Exclusive: Six Questions For 90210 Music Supervisor Scott Vener

13 06 2010

When 90210 featured The Script in an episode last fall, I had no idea who they were. Fast-forward to April when their single “Breakeven (Falling To Pieces)” went platinum–selling more than one million copies and playing on an endless loop inside my head.

In the last few months, I begun to increasingly wonder about 90210’s music selection process and (politely) stalked the show’s music supervisor, Scott Vener, for the low-down.

Vener took time out for a quick chat via e-mail about working on 90210 and two successful HBO shows.

TeenDramaWhore: What does it mean to be a music supervisor? What is the process for selecting music for a 90210 episode?

Scott Vener: The process is different on all shows.  But, on 90210, I pool together a library of music for the editors so they have music they can cut picture to.  I would say most of the songs come from me.  However, I’m really lucky on 90210 to be working with some really great editors who know music pretty well.  They make a lot of contributions.  Also, the showrunner [Rebecca Sinclair] has great taste and she is really supportive of using eclectic stuff, which makes my job a lot more fun rather than just placing songs that are currently charting on the radio.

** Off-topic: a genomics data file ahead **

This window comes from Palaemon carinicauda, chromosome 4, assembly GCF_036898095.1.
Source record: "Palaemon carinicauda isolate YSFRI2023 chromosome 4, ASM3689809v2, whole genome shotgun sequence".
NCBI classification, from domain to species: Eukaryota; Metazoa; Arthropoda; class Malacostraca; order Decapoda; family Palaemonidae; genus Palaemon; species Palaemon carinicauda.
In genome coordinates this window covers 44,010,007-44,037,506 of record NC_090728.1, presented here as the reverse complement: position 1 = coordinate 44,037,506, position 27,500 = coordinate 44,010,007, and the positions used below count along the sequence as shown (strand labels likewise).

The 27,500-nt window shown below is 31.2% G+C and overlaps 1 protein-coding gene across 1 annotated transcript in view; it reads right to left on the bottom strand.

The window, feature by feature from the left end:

TDW: Do you have a favorite 90210 “music moment,” a scene and song that really stands out to you in your memory?

Vener: I really loved using the song “Cat & Mouse” by this new group Nikki & Rich in the first episode of the season [Episode 2.01, To New Beginnings].  You can YouTube it.  It’s great!

TDW: The original 90210 had the After Dark, a club for the characters to gather where popular music artists would perform. This has also been seen on other teen shows, like The O.C., which had a place called The Bait Shop. Aside from The Script playing at the Beverly Hills Beach Club earlier this season [Episode 2.05, Environmental Hazards] and a brief performance by N.E.R.D [Episode 2.08, Women’s Intuition], the new 90210 has stayed away from that. Is that an intentional choice?

Vener: I don’t really know because I don’t write the scripts : )

TDW: How did Soundtrack 90210 come about? Any plans for a “volume 2”?

Vener: The soundtrack was CBS’s idea.  The show really lends itself to being a music-driven show.  So, having a soundtrack made sense.  I’m not sure if we’re going to do a new one.

TDW: You also work on Entourage and, more recently, How To Make It In America [starring Bryan Greenberg (Jake, One Tree Hill)]. How do you balance three shows and how do you think the music style for the shows differ?

Vener: They shoot at different times so it’s not hard to balance them all.  I definitely think the styles are really different.  There definitely is some cross-over.  I used Nas and Damian Marley’s song “As We Enter” and Broken Bells’ song “The High Road” on both 90210 and How To Make It.  But what I love about 90210 is I can use more singer-songwriter stuff that probably wouldn’t fit on either How To Make It or Entourage.  Entourage is definitely closer in style to How To Make It because they both lend themselves to hip hop.